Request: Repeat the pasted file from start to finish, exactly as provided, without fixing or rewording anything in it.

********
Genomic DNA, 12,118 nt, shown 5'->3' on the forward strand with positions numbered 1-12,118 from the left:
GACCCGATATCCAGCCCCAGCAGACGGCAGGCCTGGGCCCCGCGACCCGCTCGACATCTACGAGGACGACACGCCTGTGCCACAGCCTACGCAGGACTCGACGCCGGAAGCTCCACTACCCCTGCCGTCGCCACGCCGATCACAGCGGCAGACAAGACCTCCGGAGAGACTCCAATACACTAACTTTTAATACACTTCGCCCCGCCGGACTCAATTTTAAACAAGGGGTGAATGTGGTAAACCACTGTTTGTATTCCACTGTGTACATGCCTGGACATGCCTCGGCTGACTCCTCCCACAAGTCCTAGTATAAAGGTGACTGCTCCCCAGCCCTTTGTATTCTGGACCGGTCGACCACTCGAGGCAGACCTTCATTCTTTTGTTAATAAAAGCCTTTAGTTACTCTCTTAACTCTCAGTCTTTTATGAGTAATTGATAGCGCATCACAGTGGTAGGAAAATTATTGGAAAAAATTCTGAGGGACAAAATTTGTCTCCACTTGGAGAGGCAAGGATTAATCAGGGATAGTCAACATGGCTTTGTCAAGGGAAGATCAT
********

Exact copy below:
Genomic DNA, 12,118 nt, shown 5'->3' on the forward strand with positions numbered 1-12,118 from the left:
GACCCGATATCCAGCCCCAGCAGACGGCAGGCCTGGGCCCCGCGACCCGCTCGACATCTACGAGGACGACACGCCTGTGCCACAGCCTACGCAGGACTCGACGCCGGAAGCTCCACTACCCCTGCCGTCGCCACGCCGATCACAGCGGCAGACAAGACCTCCGGAGAGACTCCAATACACTAACTTTTAATACACTTCGCCCCGCCGGACTCAATTTTAAACAAGGGGTGAATGTGGTAAACCACTGTTTGTATTCCACTGTGTACATGCCTGGACATGCCTCGGCTGACTCCTCCCACAAGTCCTAGTATAAAGGTGACTGCTCCCCAGCCCTTTGTATTCTGGACCGGTCGACCACTCGAGGCAGACCTTCATTCTTTTGTTAATAAAAGCCTTTAGTTACTCTCTTAACTCTCAGTCTTTTATGAGTAATTGATAGCGCATCACAGTGGTAGGAAAATTATTGGAAAAAATTCTGAGGGACAAAATTTGTCTCCACTTGGAGAGGCAAGGATTAATCAGGGATAGTCAACATGGCTTTGTCAAGGGAAGATCAT